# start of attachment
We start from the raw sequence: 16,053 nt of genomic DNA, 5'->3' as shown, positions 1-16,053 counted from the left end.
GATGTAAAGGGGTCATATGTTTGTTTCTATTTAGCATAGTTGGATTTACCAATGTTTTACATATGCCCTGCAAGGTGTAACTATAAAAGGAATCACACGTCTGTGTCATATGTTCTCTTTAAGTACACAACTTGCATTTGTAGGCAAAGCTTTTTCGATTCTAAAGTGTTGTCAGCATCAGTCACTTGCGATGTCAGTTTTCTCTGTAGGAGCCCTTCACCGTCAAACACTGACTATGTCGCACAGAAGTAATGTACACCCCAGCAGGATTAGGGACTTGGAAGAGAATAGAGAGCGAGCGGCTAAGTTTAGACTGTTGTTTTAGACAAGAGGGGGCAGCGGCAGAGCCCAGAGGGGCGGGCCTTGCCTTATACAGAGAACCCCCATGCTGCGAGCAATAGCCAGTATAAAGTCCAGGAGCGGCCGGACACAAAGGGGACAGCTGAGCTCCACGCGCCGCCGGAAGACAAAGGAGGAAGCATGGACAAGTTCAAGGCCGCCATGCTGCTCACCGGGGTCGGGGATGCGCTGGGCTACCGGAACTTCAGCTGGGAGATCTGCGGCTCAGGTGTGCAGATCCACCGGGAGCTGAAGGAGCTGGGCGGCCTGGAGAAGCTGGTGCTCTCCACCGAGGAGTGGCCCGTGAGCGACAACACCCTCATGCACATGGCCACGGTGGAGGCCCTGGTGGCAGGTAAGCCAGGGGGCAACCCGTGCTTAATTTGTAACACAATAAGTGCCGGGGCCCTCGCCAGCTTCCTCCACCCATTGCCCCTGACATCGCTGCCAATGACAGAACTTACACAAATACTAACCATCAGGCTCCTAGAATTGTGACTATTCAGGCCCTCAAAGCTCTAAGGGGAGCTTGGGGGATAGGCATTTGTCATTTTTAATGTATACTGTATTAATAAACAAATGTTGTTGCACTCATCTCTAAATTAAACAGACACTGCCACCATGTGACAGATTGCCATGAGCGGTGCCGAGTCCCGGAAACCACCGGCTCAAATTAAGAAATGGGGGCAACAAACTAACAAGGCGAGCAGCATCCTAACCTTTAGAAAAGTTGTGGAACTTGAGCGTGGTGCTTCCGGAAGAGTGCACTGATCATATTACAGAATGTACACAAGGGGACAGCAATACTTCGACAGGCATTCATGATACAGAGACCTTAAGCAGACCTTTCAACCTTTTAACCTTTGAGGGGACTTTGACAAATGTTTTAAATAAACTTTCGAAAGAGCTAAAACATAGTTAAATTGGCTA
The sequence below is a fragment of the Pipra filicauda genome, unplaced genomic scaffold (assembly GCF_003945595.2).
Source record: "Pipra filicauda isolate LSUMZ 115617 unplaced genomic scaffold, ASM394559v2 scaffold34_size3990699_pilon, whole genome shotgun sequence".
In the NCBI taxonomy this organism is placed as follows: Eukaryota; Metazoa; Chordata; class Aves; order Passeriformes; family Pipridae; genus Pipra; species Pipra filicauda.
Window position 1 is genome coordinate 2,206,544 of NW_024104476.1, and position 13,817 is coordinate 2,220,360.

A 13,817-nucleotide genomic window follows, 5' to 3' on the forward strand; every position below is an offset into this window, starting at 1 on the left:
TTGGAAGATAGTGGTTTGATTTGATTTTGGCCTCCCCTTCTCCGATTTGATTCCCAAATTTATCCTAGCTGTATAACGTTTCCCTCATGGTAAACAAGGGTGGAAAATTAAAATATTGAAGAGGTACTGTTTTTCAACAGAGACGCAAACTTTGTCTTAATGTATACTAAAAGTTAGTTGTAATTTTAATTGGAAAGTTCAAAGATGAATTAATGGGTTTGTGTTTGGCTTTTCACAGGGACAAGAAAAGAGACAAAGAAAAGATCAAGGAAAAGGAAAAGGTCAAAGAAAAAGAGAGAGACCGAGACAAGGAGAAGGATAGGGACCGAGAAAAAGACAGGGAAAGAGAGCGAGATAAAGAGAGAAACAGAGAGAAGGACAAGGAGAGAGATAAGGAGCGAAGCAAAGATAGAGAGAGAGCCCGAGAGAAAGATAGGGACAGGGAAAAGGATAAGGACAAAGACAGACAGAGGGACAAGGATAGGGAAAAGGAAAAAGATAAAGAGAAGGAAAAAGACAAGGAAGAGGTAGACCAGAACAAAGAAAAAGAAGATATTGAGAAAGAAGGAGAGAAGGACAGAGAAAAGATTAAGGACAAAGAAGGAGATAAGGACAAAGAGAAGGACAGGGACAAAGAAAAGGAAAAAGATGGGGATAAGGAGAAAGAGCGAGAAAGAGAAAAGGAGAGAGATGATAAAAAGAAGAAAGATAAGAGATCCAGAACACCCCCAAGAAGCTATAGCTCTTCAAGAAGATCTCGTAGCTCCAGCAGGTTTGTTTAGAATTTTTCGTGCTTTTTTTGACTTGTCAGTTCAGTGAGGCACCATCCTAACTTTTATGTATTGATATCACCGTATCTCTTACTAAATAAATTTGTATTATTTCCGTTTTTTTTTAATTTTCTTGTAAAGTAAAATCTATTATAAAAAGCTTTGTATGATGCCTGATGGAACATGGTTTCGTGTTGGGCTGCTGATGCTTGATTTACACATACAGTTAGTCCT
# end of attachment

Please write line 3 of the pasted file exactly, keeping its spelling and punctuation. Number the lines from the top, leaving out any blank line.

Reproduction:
The sequence below is a fragment of the Pipra filicauda genome, unplaced genomic scaffold (assembly GCF_003945595.2).